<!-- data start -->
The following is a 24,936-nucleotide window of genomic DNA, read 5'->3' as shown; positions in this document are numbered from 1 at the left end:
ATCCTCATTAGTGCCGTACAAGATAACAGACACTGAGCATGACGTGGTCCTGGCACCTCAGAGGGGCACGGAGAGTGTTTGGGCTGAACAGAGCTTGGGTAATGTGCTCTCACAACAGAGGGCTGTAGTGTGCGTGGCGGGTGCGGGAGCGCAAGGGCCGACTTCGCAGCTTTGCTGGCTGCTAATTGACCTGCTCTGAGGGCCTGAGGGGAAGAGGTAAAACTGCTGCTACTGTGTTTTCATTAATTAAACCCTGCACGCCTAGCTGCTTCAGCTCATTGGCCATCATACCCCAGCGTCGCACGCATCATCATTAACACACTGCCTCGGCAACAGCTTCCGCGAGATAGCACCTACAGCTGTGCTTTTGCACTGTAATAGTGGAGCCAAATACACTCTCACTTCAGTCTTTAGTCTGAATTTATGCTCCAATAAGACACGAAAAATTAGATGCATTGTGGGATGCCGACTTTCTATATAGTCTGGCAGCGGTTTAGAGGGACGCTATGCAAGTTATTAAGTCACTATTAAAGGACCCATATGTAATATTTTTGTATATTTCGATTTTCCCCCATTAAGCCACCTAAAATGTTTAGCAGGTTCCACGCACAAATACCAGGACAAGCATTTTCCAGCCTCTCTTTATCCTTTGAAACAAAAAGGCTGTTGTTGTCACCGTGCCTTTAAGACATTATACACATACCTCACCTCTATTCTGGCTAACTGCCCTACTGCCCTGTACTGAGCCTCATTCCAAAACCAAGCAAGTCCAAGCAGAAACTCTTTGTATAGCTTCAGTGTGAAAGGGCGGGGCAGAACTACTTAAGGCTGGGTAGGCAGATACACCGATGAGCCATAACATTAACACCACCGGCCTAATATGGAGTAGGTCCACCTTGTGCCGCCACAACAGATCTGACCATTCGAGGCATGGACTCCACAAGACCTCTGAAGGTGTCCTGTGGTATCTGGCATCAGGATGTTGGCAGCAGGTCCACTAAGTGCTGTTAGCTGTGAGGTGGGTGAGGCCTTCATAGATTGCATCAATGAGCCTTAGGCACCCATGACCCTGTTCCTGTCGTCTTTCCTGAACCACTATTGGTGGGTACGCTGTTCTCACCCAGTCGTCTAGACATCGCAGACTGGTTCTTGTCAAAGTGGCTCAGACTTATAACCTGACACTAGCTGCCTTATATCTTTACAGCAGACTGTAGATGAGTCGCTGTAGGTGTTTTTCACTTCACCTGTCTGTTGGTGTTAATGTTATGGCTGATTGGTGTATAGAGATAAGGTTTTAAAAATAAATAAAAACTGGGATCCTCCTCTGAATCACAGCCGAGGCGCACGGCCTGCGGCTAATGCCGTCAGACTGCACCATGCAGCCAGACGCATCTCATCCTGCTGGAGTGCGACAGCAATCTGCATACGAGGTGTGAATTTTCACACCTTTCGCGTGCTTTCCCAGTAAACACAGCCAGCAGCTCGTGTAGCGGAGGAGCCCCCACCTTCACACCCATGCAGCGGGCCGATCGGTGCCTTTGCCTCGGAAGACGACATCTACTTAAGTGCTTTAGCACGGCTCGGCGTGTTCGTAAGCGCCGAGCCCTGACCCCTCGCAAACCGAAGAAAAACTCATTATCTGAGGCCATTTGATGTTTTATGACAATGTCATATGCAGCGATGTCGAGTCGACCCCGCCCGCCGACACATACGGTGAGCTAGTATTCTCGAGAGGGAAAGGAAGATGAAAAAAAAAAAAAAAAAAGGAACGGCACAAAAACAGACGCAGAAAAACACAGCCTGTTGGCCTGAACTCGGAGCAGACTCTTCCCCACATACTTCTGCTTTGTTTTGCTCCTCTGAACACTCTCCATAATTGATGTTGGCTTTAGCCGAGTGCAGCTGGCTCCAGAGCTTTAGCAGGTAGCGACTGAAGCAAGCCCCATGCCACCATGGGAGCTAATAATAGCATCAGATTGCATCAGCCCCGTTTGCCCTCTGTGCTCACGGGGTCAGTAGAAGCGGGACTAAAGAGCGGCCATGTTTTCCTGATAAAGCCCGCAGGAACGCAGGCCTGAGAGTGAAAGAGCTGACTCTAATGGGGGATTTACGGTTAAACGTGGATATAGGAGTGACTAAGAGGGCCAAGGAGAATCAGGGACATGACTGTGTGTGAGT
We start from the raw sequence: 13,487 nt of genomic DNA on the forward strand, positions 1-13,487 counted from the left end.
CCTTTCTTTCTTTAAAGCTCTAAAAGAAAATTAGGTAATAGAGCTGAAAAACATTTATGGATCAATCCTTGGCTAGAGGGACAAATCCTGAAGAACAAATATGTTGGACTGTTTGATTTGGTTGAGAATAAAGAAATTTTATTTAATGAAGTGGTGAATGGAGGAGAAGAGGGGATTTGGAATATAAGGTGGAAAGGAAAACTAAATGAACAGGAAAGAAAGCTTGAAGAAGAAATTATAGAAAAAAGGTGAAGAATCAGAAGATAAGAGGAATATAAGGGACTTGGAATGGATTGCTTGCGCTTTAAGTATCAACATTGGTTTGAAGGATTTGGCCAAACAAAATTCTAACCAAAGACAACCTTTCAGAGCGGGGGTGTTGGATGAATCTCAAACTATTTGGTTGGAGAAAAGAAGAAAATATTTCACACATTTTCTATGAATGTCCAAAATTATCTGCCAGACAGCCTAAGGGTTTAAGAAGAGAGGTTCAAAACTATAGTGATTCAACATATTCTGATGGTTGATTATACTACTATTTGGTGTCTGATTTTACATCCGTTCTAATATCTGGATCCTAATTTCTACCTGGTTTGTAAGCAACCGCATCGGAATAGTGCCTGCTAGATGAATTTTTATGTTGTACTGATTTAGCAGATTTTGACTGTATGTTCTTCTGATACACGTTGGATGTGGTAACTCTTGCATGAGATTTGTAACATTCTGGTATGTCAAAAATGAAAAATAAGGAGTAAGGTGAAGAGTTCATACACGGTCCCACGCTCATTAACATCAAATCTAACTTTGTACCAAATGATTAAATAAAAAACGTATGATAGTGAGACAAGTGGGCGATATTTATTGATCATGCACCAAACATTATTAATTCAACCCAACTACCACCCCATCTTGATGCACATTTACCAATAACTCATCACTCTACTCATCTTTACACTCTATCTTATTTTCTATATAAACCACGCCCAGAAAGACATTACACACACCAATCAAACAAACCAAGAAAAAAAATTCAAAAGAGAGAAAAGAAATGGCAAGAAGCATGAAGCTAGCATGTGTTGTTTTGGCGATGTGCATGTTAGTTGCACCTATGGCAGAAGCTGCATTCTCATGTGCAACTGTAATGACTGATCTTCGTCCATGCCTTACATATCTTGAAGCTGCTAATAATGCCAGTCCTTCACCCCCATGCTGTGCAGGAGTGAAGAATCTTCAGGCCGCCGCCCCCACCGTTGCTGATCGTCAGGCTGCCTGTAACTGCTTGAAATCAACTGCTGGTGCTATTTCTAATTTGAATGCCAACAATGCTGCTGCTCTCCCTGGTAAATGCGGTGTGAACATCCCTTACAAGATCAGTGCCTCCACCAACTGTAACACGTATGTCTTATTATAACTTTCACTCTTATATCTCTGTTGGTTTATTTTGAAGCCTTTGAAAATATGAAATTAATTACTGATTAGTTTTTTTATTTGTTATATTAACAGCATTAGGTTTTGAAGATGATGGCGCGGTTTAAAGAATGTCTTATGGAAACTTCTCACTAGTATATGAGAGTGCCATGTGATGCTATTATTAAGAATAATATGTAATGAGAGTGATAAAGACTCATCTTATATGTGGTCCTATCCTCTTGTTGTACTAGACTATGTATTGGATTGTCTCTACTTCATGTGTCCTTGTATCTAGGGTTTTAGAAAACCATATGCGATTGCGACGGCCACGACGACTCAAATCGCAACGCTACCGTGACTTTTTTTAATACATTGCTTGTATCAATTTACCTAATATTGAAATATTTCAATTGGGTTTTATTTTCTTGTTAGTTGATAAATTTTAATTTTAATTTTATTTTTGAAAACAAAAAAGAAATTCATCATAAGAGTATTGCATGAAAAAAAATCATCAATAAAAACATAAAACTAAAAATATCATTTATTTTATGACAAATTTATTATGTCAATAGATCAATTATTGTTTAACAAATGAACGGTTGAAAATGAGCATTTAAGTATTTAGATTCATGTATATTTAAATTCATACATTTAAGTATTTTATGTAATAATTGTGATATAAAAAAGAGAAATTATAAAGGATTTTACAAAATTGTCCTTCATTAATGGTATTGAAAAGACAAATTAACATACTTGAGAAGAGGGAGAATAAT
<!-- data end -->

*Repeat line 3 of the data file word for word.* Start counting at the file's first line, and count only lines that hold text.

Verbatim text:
We start from the raw sequence: 13,487 nt of genomic DNA on the forward strand, positions 1-13,487 counted from the left end.